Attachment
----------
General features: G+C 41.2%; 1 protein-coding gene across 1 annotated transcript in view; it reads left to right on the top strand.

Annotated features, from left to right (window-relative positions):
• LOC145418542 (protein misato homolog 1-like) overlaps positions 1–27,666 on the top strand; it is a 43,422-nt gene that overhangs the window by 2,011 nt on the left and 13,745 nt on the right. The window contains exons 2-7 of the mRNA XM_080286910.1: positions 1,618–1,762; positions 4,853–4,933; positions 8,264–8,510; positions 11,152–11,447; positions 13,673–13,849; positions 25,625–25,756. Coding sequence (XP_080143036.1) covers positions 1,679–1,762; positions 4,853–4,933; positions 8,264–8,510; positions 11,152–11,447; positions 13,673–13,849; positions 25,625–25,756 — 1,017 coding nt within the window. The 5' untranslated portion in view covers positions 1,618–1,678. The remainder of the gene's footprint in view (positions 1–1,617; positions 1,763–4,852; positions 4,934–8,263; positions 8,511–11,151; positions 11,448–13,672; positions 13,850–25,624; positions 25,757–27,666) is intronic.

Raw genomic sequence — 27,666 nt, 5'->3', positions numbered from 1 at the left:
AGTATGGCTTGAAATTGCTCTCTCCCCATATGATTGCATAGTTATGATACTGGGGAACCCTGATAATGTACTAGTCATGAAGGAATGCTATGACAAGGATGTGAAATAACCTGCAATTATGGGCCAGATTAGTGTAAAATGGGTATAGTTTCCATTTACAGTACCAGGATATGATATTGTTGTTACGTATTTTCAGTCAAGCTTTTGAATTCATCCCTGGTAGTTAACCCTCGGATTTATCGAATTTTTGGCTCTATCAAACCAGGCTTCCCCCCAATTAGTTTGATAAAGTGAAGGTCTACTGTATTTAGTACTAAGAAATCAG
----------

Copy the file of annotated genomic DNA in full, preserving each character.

General features: G+C 41.2%; 1 protein-coding gene across 1 annotated transcript in view; it reads left to right on the top strand.

Annotated features, from left to right (window-relative positions):
• LOC145418542 (protein misato homolog 1-like) overlaps positions 1–27,666 on the top strand; it is a 43,422-nt gene that overhangs the window by 2,011 nt on the left and 13,745 nt on the right. The window contains exons 2-7 of the mRNA XM_080286910.1: positions 1,618–1,762; positions 4,853–4,933; positions 8,264–8,510; positions 11,152–11,447; positions 13,673–13,849; positions 25,625–25,756. Coding sequence (XP_080143036.1) covers positions 1,679–1,762; positions 4,853–4,933; positions 8,264–8,510; positions 11,152–11,447; positions 13,673–13,849; positions 25,625–25,756 — 1,017 coding nt within the window. The 5' untranslated portion in view covers positions 1,618–1,678. The remainder of the gene's footprint in view (positions 1–1,617; positions 1,763–4,852; positions 4,934–8,263; positions 8,511–11,151; positions 11,448–13,672; positions 13,850–25,624; positions 25,757–27,666) is intronic.

Raw genomic sequence — 27,666 nt, 5'->3', positions numbered from 1 at the left:
AGTATGGCTTGAAATTGCTCTCTCCCCATATGATTGCATAGTTATGATACTGGGGAACCCTGATAATGTACTAGTCATGAAGGAATGCTATGACAAGGATGTGAAATAACCTGCAATTATGGGCCAGATTAGTGTAAAATGGGTATAGTTTCCATTTACAGTACCAGGATATGATATTGTTGTTACGTATTTTCAGTCAAGCTTTTGAATTCATCCCTGGTAGTTAACCCTCGGATTTATCGAATTTTTGGCTCTATCAAACCAGGCTTCCCCCCAATTAGTTTGATAAAGTGAAGGTCTACTGTATTTAGTACTAAGAAATCAG